Your resource for fungi information
Amanita muscaria   (Fly Amanita)
North America, Europe, Asia
Cap 8-10 cm diameter; stem 8-18 cm tall * 1-2 cm diameter
This site contains no information about the edibility or toxicity of mushrooms.

Amanita muscaria, commonly known as the fly agaric or fly amanita, is a medium to large, fleshy agaric, with a red cap, white patches, white gills, a ring, and a bulbous base. It grows scattered or in groups on poor and sandy soils and the fruiting bodies emerge from the soil looking like white eggs.

Cap first round to hemispherical, and finally to plate-like and flat in mature specimens, often with a low, shallow depression on disk when fully expanded. Surface shiny; deep scarlet, fading to orange-red or orange-yellow in older specimens. Gills white, free or barely touching the stem, crowded. Stem white, robust, and has a slightly brittle, fibrous texture. At the base is a bulb that bears universal veil remnants in the form of two to four distinct rings or ruffs. Between the basal universal veil, remnants and gills are remnants of the partial veil (which covers the gills during development) in the form of a white ring. It can be quite wide and flaccid with age.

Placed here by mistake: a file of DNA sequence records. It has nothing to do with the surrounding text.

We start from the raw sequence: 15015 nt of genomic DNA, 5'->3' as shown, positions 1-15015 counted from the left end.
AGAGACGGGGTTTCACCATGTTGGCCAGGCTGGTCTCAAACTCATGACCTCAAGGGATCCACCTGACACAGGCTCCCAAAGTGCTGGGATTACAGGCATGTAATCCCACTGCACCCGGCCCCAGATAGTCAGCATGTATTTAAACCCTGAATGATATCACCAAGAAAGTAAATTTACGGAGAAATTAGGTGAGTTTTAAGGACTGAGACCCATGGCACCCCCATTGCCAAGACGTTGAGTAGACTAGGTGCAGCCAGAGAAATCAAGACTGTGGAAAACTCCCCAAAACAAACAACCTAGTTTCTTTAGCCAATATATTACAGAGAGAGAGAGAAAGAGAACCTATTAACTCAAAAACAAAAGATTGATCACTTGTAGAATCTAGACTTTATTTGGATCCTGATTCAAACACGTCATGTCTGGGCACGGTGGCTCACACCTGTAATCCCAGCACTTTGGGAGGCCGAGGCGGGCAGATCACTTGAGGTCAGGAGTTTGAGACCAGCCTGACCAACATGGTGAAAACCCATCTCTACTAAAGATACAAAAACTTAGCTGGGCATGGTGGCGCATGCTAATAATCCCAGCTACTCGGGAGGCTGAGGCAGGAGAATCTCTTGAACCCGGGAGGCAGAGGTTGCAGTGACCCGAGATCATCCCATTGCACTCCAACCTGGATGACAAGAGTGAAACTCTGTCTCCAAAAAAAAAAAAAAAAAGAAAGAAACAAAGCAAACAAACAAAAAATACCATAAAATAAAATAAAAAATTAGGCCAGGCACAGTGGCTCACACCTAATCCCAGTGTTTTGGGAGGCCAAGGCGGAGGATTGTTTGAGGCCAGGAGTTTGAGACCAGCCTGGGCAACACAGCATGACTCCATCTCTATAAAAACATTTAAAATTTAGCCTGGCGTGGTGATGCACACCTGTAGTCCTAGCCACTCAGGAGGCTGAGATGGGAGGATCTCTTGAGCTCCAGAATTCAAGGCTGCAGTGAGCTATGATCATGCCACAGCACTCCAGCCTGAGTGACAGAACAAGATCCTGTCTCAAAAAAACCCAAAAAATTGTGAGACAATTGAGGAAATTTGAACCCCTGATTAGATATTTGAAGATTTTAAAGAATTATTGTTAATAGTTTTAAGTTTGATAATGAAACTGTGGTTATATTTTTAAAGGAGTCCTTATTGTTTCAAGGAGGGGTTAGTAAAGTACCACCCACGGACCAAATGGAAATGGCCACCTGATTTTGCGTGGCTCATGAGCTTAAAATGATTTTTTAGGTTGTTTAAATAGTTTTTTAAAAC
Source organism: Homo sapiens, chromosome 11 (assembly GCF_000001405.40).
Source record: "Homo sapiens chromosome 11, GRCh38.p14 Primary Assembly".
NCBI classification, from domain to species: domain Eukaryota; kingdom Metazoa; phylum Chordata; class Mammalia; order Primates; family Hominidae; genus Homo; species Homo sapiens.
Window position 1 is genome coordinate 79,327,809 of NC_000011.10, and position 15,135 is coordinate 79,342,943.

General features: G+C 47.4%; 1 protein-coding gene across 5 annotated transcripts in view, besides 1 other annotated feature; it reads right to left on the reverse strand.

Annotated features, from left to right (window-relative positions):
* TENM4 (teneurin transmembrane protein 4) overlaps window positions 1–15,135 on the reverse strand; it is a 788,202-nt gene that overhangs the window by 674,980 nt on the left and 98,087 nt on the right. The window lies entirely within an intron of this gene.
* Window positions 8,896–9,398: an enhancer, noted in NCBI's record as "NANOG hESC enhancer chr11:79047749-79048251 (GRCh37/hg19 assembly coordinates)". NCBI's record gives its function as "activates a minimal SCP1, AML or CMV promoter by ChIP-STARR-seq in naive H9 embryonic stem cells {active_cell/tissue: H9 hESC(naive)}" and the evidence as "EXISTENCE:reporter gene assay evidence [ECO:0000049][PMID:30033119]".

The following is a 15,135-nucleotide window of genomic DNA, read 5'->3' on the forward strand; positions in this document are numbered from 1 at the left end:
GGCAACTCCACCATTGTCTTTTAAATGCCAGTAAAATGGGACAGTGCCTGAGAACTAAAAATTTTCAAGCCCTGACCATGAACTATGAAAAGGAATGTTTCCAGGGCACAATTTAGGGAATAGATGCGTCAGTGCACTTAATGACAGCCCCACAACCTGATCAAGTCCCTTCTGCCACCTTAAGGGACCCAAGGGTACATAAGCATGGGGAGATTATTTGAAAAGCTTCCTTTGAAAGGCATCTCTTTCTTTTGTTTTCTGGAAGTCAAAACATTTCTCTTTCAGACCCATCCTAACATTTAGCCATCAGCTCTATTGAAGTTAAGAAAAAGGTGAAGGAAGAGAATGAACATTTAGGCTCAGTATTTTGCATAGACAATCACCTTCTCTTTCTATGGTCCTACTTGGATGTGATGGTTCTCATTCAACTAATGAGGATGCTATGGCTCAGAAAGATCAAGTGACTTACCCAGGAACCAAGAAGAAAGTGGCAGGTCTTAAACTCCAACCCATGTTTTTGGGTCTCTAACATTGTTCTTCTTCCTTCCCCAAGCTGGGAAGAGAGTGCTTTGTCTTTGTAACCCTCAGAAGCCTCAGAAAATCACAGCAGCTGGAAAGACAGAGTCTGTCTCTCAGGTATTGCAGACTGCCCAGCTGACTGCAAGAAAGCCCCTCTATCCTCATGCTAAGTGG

Amanita muscaria on the First Nature Web site.
Amanita muscaria var. flavivolvata on the MushroomExpert.Com Web site.

Many mushrooms are poisonous and some are lethally poisonous. It can be very hard to distinguish between an edible and a poisonous mushroom. We recommend, because of this, that you don't eat wild mushrooms at all, and this site does not contain any information about the edibility or toxicity of the mushrooms listed here.

Although efforts have been made to ensure accuracy on this website, the information may contain errors and omissions and should not be relied upon and be used as any basis for eating any plants or mushrooms.

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Many of the most common mushrooms are poisonous and some are lethally poisonous and this website cannot and will not tell you whether the mushrooms you find are safe.

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